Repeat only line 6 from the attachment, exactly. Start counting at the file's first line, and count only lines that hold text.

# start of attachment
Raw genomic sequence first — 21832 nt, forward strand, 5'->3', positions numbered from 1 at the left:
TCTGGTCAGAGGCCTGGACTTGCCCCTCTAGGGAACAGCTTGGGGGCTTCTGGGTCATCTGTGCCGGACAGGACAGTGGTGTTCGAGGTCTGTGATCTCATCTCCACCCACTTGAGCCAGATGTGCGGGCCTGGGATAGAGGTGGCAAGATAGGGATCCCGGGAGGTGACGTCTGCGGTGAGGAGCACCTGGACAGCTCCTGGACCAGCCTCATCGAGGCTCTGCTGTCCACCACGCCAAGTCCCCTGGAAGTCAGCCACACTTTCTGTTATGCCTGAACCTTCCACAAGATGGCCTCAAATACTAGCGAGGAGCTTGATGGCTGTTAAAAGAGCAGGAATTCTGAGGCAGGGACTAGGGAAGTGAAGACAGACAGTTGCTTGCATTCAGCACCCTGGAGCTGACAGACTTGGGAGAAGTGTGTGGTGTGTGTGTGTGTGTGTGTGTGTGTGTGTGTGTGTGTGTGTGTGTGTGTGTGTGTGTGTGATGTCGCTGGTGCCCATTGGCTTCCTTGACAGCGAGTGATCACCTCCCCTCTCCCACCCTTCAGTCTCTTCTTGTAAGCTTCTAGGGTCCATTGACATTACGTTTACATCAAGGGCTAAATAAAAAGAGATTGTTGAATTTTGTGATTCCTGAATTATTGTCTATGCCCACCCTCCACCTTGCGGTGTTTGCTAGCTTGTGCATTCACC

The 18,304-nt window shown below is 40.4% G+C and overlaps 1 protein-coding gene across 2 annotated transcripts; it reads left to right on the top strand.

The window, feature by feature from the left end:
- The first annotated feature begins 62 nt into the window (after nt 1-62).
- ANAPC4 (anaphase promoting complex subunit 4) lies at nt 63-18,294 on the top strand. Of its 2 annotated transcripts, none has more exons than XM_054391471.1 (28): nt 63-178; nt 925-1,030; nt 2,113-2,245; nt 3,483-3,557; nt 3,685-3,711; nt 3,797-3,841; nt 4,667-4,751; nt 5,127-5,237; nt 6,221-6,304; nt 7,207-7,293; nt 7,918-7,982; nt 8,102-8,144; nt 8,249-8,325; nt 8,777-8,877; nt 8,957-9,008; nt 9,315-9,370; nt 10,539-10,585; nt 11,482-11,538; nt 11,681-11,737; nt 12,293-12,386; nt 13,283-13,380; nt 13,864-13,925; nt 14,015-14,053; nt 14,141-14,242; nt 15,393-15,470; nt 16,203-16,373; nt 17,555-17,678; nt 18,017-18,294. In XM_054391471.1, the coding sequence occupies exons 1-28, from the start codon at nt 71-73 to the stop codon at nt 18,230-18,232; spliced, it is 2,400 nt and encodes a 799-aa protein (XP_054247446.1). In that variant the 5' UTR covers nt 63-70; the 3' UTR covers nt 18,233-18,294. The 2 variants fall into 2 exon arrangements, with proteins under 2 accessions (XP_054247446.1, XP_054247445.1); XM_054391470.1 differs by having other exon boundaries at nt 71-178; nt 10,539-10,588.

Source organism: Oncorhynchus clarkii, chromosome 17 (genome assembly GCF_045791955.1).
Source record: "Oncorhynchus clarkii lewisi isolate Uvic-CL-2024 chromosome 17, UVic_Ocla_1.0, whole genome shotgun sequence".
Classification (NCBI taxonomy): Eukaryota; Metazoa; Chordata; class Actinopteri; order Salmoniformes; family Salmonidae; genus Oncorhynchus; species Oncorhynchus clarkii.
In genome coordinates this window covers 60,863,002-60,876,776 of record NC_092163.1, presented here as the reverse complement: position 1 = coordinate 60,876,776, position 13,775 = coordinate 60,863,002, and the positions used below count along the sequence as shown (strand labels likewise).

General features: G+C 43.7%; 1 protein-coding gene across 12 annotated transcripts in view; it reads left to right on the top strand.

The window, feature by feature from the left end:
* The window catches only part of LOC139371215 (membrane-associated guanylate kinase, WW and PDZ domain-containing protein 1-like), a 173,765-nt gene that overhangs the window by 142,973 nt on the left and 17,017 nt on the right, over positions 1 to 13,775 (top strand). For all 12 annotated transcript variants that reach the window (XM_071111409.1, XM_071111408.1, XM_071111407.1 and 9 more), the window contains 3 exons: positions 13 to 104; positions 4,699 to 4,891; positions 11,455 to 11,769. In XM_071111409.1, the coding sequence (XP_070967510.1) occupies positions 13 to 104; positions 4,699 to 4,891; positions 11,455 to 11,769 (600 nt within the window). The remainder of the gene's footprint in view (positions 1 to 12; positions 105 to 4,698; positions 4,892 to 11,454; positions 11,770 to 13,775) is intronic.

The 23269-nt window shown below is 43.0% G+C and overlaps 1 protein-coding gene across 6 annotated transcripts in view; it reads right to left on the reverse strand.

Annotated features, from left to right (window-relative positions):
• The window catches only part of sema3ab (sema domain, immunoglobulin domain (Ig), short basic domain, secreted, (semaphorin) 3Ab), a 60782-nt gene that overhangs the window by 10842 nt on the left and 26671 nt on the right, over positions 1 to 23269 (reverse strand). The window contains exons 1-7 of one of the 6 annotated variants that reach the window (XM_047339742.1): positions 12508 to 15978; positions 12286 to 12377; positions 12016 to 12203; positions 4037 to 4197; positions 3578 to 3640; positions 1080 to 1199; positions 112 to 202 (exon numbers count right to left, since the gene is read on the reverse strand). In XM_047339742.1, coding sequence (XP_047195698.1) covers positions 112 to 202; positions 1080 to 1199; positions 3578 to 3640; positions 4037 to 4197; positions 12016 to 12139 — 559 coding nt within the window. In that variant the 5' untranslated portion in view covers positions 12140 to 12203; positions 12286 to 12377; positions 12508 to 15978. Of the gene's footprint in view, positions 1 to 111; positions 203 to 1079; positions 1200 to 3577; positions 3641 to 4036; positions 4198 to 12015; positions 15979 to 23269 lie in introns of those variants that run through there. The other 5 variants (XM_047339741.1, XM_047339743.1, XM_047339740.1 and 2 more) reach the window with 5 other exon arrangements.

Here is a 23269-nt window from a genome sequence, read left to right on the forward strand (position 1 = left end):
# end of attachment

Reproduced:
- ANAPC4 (anaphase promoting complex subunit 4) lies at nt 63-18,294 on the top strand. Of its 2 annotated transcripts, none has more exons than XM_054391471.1 (28): nt 63-178; nt 925-1,030; nt 2,113-2,245; nt 3,483-3,557; nt 3,685-3,711; nt 3,797-3,841; nt 4,667-4,751; nt 5,127-5,237; nt 6,221-6,304; nt 7,207-7,293; nt 7,918-7,982; nt 8,102-8,144; nt 8,249-8,325; nt 8,777-8,877; nt 8,957-9,008; nt 9,315-9,370; nt 10,539-10,585; nt 11,482-11,538; nt 11,681-11,737; nt 12,293-12,386; nt 13,283-13,380; nt 13,864-13,925; nt 14,015-14,053; nt 14,141-14,242; nt 15,393-15,470; nt 16,203-16,373; nt 17,555-17,678; nt 18,017-18,294. In XM_054391471.1, the coding sequence occupies exons 1-28, from the start codon at nt 71-73 to the stop codon at nt 18,230-18,232; spliced, it is 2,400 nt and encodes a 799-aa protein (XP_054247446.1). In that variant the 5' UTR covers nt 63-70; the 3' UTR covers nt 18,233-18,294. The 2 variants fall into 2 exon arrangements, with proteins under 2 accessions (XP_054247446.1, XP_054247445.1); XM_054391470.1 differs by having other exon boundaries at nt 71-178; nt 10,539-10,588.